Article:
Abdulaziz Sager

Nota: Este archivo abarca los artículos publicados por el autor desde el 1 de diciembre de 2008. Para fechas anteriores realice una búsqueda entrecomillando su nombre.

A child outside her shelter at Al-Ihsan refugee camp in Idlib, Syria, in January. The human cost of proxy wars has grown far too high.CreditCreditMuhammed Abdullah/Anadolu Agency, via Getty Images

We write as citizens and foreign policy veterans of two countries that most Americans presume are locked in mortal combat: Iran and Saudi Arabia. In fact, after decades of proxy conflict and frozen ties between our countries, we believe now is the time to explore a new foundation for a lasting peace in our region.

Neither of us is a starry-eyed idealist. We are both hardened realists with distrust for one another, and that mistrust is shared at the top levels of our respective governments. At the same time, we have seen the destructive consequences of crises in which our countries side with one or another government or movement involved in a competition for power — for example in Yemen, Syria, Lebanon, Bahrain or Iraq.…  Seguir leyendo »

U.S. President Barack Obama’s recent explanation of how his administration will engage with the Middle East is far from reassuring to the region.

In his interview with Tom Friedman from the New York Times on April 4, Obama explained U.S. foreign policy moves on Iran and Cuba, which Friedman described as the «Obama doctrine.» He stated that «We will engage, but we preserve all our capabilities.» By capabilities, the President must mean the tools, whether diplomatic, economic or military, to protect and defend U.S. interests.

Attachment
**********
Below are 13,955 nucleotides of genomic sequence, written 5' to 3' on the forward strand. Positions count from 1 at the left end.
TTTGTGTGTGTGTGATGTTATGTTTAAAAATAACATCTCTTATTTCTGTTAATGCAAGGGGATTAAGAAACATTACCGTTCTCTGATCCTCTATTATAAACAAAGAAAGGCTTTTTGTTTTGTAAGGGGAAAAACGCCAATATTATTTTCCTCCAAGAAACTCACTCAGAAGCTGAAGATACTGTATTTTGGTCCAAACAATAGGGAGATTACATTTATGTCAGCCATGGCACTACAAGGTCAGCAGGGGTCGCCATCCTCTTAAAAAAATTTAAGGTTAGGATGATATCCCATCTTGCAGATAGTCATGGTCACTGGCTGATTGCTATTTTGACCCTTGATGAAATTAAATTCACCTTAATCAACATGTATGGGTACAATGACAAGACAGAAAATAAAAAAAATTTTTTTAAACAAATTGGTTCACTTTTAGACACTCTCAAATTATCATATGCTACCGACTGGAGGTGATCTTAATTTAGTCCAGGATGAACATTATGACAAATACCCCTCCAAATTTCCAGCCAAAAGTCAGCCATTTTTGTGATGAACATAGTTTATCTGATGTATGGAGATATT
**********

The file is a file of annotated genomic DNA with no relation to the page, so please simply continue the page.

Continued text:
The doctrine is significant because it provides greater clarity about the U.S. policy under the rest of Obama’s presidency.…  Seguir leyendo »

In recent decades, the six Gulf Cooperation Council states have been a pillar of stability in a dangerous neighborhood. But the political change sweeping the Middle East has left its mark, as the situations in Bahrain and Oman underscore. The other GCC nations — Saudi Arabia, Kuwait, the United Arab Emirates and Qatar — have been affected. The Gulf monarchies must come to understand the repercussions of the “Arab Spring.”

So far, protests in GCC states have largely been limited to calls for reform from within, not for regime change. The Arab Gulf monarchies understandably enjoy a high degree of legitimacy: Ruling families have guided their populations through such tumultuous events as the discovery of oil and the subsequent economic transformation, the end of colonialism, and the advent of globalization and its social impact.…  Seguir leyendo »